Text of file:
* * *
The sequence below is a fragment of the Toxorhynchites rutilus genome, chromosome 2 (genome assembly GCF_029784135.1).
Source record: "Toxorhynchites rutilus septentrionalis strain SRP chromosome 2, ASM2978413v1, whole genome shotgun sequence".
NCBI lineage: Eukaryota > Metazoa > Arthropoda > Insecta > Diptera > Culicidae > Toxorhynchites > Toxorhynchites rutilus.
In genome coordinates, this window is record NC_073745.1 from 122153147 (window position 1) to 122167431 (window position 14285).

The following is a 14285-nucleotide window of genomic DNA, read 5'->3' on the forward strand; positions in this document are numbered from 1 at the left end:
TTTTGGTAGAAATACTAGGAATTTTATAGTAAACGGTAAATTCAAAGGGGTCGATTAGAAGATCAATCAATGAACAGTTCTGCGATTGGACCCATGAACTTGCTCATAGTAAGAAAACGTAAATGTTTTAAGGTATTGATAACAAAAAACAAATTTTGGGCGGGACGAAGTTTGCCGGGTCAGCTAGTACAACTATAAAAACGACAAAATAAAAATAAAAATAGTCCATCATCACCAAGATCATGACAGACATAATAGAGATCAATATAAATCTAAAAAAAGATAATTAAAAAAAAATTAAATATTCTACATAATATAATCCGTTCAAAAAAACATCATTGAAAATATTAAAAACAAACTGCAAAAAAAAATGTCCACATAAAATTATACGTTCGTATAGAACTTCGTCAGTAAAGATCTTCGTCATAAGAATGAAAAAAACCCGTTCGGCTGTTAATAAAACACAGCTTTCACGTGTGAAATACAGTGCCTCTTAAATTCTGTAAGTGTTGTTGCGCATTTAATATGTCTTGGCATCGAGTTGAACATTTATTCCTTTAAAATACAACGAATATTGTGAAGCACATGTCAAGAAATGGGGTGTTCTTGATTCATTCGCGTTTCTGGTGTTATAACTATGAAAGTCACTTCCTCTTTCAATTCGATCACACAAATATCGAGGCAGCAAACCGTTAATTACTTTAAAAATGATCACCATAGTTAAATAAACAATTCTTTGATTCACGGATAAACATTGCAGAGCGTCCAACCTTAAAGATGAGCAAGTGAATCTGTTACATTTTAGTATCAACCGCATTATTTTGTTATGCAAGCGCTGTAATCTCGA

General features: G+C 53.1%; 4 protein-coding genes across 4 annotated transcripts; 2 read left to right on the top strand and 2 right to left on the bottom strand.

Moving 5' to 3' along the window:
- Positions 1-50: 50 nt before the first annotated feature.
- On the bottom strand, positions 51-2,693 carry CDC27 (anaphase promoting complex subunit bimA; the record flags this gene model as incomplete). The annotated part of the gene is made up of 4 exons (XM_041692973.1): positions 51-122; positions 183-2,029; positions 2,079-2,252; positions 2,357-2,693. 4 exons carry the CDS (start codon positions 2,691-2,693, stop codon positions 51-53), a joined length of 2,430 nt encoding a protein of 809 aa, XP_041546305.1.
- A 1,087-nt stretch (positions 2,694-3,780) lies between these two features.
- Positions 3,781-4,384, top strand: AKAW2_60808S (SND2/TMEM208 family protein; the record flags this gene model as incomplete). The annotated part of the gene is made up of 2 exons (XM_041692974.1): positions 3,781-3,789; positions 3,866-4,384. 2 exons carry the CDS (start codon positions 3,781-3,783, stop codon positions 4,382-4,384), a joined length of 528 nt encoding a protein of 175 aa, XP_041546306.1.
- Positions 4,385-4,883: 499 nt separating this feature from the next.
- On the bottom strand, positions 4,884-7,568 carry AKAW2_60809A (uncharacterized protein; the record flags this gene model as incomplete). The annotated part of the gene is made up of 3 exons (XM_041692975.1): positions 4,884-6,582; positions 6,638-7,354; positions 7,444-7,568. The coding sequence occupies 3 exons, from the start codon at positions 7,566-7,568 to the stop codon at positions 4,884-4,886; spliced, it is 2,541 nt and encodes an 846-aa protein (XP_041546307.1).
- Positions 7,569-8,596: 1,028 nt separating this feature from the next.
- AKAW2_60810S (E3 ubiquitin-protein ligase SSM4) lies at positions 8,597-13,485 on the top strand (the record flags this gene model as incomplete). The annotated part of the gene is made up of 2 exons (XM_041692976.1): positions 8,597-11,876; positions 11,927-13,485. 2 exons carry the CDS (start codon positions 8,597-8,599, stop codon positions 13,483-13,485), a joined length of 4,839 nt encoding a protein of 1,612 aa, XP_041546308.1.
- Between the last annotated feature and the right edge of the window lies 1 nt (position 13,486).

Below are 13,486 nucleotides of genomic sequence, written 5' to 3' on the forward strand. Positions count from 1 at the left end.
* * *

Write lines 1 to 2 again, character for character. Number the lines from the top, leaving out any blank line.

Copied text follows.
The sequence below is a fragment of the Toxorhynchites rutilus genome, chromosome 2 (genome assembly GCF_029784135.1).
Source record: "Toxorhynchites rutilus septentrionalis strain SRP chromosome 2, ASM2978413v1, whole genome shotgun sequence".